Out with the “old” – in with the “new”: In response to recent trends in password attacks, NIST is considering changing their standards on password management.
Essentially NIST considers password AuthN (“Authentication”) to be a vulnerability (!). They have even registered a vulnerability in the NVD data base!
It was pointed out that even a 12-16 character pwd with recommended entropy will typically be cracked in 10-15 min.
The overall goals of the new standard are:
· To make passwords easier for users to use by dropping entropy and expiration req’ts.
· To drive passwords to be used only for the following:
o Protect low risk (ie “worthless”) assets only
o Provide a simple way for a user to regain access to something the user has already accessed
· Push all other AuthN to 2FA (“Two-factor AuthN”).
Summary of new password standard
The following summarizes the current draft version new password standard:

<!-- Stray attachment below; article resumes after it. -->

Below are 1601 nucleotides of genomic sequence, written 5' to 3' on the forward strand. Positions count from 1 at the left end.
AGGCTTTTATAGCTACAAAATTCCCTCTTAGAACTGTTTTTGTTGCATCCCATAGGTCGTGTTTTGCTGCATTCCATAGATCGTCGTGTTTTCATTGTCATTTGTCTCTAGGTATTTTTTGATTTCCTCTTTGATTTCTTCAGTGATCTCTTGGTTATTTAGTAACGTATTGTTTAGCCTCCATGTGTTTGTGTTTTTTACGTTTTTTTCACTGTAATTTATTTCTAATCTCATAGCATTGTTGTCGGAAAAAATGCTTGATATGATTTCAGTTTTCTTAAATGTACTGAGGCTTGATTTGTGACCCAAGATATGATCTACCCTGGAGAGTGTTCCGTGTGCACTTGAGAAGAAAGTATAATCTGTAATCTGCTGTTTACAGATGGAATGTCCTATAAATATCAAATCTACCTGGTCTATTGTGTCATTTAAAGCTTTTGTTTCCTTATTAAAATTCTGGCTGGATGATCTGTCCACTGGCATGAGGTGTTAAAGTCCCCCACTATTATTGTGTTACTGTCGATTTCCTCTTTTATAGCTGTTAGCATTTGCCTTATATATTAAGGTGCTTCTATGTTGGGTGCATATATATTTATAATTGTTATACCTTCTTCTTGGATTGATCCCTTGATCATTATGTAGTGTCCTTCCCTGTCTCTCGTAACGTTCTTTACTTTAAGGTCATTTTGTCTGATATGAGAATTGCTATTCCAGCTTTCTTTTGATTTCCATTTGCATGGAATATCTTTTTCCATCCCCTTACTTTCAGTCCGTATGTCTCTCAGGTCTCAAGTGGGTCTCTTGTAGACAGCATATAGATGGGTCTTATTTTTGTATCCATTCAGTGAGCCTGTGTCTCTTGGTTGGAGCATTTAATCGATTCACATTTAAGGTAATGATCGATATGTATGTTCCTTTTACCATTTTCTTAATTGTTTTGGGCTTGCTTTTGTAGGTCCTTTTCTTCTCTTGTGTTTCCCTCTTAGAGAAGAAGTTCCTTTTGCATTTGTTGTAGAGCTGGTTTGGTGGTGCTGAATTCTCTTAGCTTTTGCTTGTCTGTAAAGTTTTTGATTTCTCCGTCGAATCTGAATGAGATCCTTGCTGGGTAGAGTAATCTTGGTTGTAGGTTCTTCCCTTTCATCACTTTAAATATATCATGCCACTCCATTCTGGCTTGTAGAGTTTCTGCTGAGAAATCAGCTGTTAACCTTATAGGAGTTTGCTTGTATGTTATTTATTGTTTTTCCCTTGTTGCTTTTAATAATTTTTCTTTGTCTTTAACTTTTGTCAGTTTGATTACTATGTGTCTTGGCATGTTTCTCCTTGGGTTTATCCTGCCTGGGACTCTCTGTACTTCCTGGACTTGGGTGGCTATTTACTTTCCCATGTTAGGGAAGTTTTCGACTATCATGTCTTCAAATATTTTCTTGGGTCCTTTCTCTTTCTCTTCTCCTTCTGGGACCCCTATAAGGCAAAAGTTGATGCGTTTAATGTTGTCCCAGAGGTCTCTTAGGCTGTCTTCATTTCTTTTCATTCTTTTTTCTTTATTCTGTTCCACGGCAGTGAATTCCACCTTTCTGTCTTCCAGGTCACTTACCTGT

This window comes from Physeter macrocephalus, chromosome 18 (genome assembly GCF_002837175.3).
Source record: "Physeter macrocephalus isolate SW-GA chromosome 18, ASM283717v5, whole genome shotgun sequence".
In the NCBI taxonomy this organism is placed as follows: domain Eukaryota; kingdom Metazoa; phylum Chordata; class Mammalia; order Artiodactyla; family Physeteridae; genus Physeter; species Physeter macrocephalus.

· · If pwd is chosen by user:
o 8-64 characters in length
o Pwd should be compared with a blacklist of unacceptable pwds: pwds from prev breaches, dictionary words, context-specific words.
o No complexity req’t (!)
o ASCII or Unicode printable characters plus space (which may be removed before verification)
o No truncation permitted
o No “hints” given to unauthenticated users eg “name of your 1st pet”
o Passwords do not expire (unless there is evidence of a breach)
o Option to display the password entered. Automatically hides the pwd after timeout.
· If randomly chosen and given to user:
o 6 character
o Can be entirely numeric
· Pwds should be salted and stored with approved hash fn such as PBKDF2
o Salts: at least 32 bits
o At least 10K iterations of the hash algorithm
This section gives some relevant links.
Currently the 4 draft NIST standards are on GitHub for public comment:
Some articles discussing the change: